Embracing failure doesn’t mean people shouldn’t be held accountable. Even in a safe work environment, it’s important to be clear about what kind of mistakes are acceptable (e.g., complexity-related errors, innovation failures) and what kind aren’t (e.g., intentional violation of company values, reckless risk taking). Taking away the ambiguity makes employees feel more secure because they know it’s safe to bring up unavoidable or praiseworthy failures.
6. Encourage participation
Overcoming the deep-rooted resistance to failure is tough: people don’t like to discuss their mistakes or admit that there’s room for improvement. In her article, Edmondson highlights the effectiveness of getting people involved:
Ask for observations and ideas and create opportunities for people to detect and analyze failures and promote intelligent experiments. Inviting participation helps defuse resistance and defensiveness.
7. Focus on learning, not outcomes
A results-oriented mindset doesn’t work in innovation – it limits potential and forces you to play it safe. Creativity requires a different approach, where the spotlight is on the actual process. An organisation can do this by reducing the scale of action so lots of people can take on small experiments, and by offering reasonably-challenging goals that spark interest yet are also accessible. As Edmondson explains, the learning mindset needs to be continually reinforced:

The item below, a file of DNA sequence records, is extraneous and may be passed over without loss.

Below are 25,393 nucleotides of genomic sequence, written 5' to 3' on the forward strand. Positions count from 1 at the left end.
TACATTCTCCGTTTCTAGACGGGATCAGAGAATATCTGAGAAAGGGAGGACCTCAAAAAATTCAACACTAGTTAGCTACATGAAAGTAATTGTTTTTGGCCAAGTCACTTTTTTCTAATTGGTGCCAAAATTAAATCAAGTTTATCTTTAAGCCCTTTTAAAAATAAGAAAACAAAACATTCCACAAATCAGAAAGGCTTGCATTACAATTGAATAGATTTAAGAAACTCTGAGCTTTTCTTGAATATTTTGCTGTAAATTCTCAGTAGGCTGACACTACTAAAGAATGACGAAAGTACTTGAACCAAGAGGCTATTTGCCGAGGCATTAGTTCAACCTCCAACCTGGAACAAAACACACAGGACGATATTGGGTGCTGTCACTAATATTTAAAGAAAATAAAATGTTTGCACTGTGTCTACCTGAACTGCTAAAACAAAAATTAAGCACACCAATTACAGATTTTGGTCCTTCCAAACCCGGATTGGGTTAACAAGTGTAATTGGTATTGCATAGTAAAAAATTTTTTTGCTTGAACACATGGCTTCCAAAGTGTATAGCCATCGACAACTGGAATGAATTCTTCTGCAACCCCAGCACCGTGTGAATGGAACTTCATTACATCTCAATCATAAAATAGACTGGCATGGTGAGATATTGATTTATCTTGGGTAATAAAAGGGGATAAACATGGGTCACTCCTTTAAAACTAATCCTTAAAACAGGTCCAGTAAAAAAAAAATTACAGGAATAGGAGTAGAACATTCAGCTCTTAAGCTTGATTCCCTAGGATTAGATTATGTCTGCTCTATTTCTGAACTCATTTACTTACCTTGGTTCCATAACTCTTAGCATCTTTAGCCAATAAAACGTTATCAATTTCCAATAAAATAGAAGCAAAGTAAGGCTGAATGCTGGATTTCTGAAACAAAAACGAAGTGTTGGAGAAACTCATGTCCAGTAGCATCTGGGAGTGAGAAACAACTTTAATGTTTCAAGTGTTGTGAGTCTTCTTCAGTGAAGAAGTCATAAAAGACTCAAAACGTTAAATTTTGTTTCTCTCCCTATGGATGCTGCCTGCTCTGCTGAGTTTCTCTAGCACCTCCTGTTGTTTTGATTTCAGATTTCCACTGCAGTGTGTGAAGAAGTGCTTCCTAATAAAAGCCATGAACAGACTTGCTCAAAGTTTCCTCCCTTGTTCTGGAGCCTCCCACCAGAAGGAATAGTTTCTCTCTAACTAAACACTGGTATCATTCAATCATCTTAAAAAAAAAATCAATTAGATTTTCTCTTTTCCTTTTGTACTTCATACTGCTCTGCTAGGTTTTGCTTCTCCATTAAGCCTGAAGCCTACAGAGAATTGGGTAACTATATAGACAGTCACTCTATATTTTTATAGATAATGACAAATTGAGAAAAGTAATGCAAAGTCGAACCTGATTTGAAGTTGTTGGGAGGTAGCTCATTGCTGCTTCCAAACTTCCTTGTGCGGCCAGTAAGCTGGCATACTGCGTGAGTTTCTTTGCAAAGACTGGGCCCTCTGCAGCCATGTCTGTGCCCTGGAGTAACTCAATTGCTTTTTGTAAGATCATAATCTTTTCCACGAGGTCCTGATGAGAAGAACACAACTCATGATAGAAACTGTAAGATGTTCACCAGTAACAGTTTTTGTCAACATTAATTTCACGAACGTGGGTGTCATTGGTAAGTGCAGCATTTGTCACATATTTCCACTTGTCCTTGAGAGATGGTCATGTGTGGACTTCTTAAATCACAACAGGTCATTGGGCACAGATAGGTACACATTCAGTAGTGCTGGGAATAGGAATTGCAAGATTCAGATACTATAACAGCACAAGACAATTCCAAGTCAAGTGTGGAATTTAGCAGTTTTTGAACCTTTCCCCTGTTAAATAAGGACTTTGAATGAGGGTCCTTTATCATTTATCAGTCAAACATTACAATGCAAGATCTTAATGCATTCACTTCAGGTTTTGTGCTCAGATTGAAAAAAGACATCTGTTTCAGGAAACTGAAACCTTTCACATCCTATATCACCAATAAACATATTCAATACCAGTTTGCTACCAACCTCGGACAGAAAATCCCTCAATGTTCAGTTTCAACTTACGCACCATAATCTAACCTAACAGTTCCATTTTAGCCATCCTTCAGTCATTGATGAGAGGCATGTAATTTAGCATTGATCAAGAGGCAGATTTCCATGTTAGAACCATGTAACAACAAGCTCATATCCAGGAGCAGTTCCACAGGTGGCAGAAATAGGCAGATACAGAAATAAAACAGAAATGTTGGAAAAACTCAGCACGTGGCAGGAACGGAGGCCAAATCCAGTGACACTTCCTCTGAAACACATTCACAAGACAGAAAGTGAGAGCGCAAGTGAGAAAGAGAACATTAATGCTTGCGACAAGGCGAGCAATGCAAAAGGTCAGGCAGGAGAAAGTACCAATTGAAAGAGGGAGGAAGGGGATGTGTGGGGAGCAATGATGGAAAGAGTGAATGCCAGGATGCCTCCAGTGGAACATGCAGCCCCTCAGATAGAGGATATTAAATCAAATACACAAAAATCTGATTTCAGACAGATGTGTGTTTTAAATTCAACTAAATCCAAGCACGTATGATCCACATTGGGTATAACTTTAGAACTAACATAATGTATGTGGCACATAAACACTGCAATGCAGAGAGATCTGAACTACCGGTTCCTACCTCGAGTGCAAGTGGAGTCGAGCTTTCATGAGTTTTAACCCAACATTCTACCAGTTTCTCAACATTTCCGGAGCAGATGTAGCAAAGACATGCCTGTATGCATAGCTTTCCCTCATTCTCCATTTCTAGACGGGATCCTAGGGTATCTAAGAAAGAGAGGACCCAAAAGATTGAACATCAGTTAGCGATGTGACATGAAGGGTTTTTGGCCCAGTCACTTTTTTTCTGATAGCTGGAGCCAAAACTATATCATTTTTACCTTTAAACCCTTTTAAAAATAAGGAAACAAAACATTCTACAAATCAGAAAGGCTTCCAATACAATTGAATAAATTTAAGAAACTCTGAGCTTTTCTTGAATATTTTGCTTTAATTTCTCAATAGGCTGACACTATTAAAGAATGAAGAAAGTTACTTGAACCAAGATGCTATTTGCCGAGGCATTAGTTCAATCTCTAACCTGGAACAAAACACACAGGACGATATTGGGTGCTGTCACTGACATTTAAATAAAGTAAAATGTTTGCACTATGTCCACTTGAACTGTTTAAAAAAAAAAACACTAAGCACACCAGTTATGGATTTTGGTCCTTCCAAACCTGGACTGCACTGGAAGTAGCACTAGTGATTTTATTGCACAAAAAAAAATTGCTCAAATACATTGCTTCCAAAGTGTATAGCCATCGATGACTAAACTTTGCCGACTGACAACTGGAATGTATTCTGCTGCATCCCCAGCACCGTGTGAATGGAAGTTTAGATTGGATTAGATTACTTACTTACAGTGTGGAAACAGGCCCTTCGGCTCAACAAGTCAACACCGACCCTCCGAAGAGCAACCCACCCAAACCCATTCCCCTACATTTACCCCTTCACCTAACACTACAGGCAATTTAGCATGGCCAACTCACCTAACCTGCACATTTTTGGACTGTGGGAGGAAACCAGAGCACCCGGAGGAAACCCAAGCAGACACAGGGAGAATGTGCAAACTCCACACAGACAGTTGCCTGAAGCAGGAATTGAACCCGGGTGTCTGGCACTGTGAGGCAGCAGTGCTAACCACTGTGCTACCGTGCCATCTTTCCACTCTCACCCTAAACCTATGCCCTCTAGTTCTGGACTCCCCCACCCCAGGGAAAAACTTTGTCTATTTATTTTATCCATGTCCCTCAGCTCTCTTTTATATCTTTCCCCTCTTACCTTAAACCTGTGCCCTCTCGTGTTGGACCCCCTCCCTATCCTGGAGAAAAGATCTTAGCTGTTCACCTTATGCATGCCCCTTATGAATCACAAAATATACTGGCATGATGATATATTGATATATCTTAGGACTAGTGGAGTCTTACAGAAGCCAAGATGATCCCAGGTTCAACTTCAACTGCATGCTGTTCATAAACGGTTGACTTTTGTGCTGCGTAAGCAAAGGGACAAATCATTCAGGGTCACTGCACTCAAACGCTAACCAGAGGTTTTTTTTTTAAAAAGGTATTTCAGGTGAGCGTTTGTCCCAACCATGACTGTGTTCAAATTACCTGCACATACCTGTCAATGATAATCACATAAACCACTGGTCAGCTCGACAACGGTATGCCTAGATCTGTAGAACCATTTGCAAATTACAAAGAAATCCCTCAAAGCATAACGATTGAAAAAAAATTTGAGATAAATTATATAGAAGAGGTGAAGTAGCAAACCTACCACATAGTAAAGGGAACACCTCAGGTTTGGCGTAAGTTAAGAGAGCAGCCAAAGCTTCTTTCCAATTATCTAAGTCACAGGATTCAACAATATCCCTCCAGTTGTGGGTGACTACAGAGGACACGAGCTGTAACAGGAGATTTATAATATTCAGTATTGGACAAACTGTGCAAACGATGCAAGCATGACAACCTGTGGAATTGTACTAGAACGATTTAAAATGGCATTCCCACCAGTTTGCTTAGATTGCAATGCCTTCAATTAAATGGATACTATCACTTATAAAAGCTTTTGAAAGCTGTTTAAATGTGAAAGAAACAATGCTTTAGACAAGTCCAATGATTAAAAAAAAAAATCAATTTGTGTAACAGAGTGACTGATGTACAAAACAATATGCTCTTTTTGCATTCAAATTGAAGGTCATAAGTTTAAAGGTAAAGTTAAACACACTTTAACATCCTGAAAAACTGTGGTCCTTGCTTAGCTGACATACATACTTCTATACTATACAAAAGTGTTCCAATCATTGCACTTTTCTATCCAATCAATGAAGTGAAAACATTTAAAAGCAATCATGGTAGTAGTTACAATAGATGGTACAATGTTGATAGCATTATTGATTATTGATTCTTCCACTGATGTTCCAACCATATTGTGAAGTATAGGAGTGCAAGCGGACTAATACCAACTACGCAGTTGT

Leaders should also send the right message about the nature of the work, such as reminding people in R&D, “We’re in the discovery business, and the faster we fail, the faster we’ll succeed.”
8. Make room for structured chaos
In the Forbes article, Failure Is 99% Of The Work: How To Fail Fast On The Way To Spectacular Innovation, Jim Ludema and Amber Johnson offer an interesting insight around “collisions” between different domains, explaining that the meeting of ideas from varied sources can generate innovation. You can create the opportunity for such collisions through “structured chaos”, where different influences are allowed to co-exist and interact without a clear path forward. In this uncertain space, ideas can mingle and spark brilliant new inventions.
So, what do you plan to fail at this week?